The 2018 World Cup in Russia begins Thursday, albeit with a distinct lack of red, white and blue.
A humiliating 2-1 defeat at Trinidad and Tobago in October kept the U.S. national team out of the event for the first time since 1986, so World Cup fever feels pretty cool stateside.
Sitting out the world’s biggest soccer party is no fun, but plenty of countries could use extra fans on the bandwagon until the tournament wraps up July 15. If you’re still unsure of which kit to buy or whose chants to sing for the next month, here are a few options for your consideration.
1. The Underdog (Iceland)
Rest assured, Iceland’s story will one day be a Hollywood movie.
The country of fewer than 340,000 people is the smallest ever to make the World Cup, but its 2-1 win over England at Euro 2016 showed it’s not a pushover. There’s a real chance Strakarnir Okkar (“Our Boys”) escapes the group stage.
If you’re still not sold, consider that the team’s coach, Heimir Hallgrimsson, is a practicing dentist and talks strategy with supporters before games at a local pub.
Also, those fans have one of the coolest traditions in sports: The “Viking Thunder Clap.”
2. The Favorites (Brazil, Germany, Spain)
If you want to root for a nation that actually has a good chance of winning the Cup, your best bet is one of these three.
Brazil boasts a star in Neymar and a talented group around him. Germany, the 2014 champion, knows how to compete in big tournaments and has enviable depth. Spain, which took home the top prize in 2010, doesn’t have a natural striker but should dominate possession with its midfield.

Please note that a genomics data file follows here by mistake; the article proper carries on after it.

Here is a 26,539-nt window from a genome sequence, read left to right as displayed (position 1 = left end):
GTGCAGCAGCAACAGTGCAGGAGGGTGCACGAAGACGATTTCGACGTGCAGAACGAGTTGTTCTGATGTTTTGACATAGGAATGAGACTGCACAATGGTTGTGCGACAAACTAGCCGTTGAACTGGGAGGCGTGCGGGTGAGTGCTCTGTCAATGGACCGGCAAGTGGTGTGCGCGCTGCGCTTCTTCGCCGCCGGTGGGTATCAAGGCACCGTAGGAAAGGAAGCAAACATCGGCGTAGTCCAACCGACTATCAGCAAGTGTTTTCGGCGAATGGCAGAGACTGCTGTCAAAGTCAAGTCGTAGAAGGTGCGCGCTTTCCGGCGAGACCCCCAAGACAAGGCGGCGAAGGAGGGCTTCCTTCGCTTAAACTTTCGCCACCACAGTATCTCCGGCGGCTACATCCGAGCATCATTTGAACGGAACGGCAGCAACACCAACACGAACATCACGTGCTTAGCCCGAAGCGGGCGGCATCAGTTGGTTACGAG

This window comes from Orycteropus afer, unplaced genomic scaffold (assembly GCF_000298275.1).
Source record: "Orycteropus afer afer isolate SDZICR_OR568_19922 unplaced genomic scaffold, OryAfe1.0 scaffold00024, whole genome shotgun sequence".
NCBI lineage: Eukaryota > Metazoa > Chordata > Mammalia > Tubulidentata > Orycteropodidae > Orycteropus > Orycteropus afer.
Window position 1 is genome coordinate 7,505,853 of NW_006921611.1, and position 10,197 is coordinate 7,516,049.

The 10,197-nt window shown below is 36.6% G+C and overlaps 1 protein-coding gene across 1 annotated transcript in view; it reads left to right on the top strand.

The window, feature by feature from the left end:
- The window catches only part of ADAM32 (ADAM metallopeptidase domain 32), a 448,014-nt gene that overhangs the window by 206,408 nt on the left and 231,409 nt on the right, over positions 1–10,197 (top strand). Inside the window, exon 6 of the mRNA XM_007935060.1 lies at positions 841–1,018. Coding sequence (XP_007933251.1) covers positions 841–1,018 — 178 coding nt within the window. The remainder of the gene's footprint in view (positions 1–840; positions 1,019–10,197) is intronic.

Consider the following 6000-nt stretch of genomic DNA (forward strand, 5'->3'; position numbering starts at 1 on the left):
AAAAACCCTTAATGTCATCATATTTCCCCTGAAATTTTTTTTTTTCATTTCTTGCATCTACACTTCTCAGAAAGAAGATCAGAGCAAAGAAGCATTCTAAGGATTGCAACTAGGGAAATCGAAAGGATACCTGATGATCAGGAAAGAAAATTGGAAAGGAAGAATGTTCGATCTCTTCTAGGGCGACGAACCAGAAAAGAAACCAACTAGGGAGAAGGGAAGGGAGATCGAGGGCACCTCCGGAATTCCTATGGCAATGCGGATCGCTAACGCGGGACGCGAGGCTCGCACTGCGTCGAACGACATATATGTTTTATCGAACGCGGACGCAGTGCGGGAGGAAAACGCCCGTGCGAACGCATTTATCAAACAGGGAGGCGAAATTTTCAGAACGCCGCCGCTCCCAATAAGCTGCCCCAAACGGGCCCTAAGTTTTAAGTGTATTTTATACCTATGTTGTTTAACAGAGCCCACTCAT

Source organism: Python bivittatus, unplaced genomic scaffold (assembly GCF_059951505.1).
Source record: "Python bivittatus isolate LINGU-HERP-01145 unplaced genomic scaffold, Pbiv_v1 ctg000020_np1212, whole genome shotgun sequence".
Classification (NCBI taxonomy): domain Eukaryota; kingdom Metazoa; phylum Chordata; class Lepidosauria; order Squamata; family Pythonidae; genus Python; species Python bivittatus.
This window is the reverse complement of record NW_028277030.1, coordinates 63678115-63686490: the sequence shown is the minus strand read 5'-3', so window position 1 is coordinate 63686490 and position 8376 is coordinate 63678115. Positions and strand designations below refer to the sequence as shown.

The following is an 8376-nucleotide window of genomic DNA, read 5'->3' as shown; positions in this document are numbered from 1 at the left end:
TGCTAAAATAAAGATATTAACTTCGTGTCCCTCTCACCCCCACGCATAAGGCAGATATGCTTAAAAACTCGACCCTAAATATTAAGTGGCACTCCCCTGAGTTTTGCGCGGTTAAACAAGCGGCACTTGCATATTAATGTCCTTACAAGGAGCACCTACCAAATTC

3. The Stars (Portugal, Argentina)
It’s always fun to see the best of the best chase glory, and Cristiano Ronaldo and Lionel Messi, soccer’s biggest superstars over the last decade, still don’t have a World Cup win between them.
Ronaldo’s Portugal squad is an intriguing entry this year after winning the 2016 European championship, but the Real Madrid standout will have to shoulder a lot of the scoring load.
Messi may have to carry a struggling Argentina side singlehandedly, as the Barcelona forward needed to score a hat trick in the team’s last qualifying match to punch its ticket to Russia.
4. The Neighbor (Mexico)
While most fans wouldn’t choose to root for a rival once their team is eliminated, any success El Tri has in the tournament makes North American soccer as a whole look better.
Plus the team has openly embraced American fans, as it has played 20 international friendlies against non-U.S. opponents in the states since the last World Cup and only three in Mexico.
5. The I-Just-Saw-Hamiltons (England, France)
Remember when the U.S. beat one of these countries in a war by teaming up with the other one? Composer Lin-Manuel Miranda sure does.
Tottenham Hotspur striker Harry Kane gives England a potent offensive threat, and the Three Lions should have little trouble escaping their group.
France carries loftier expectations into the tournament as Les Bleus are a legitimate threat to win it all, but they’ll have to show consistency once the World Cup reaches the knockout phase.
Saudi Arabia vs. Russia
Where: Luzhniki Stadium, Moscow
Time: 8 a.m. June 14
Note: Opening ceremony is two hours before the first game.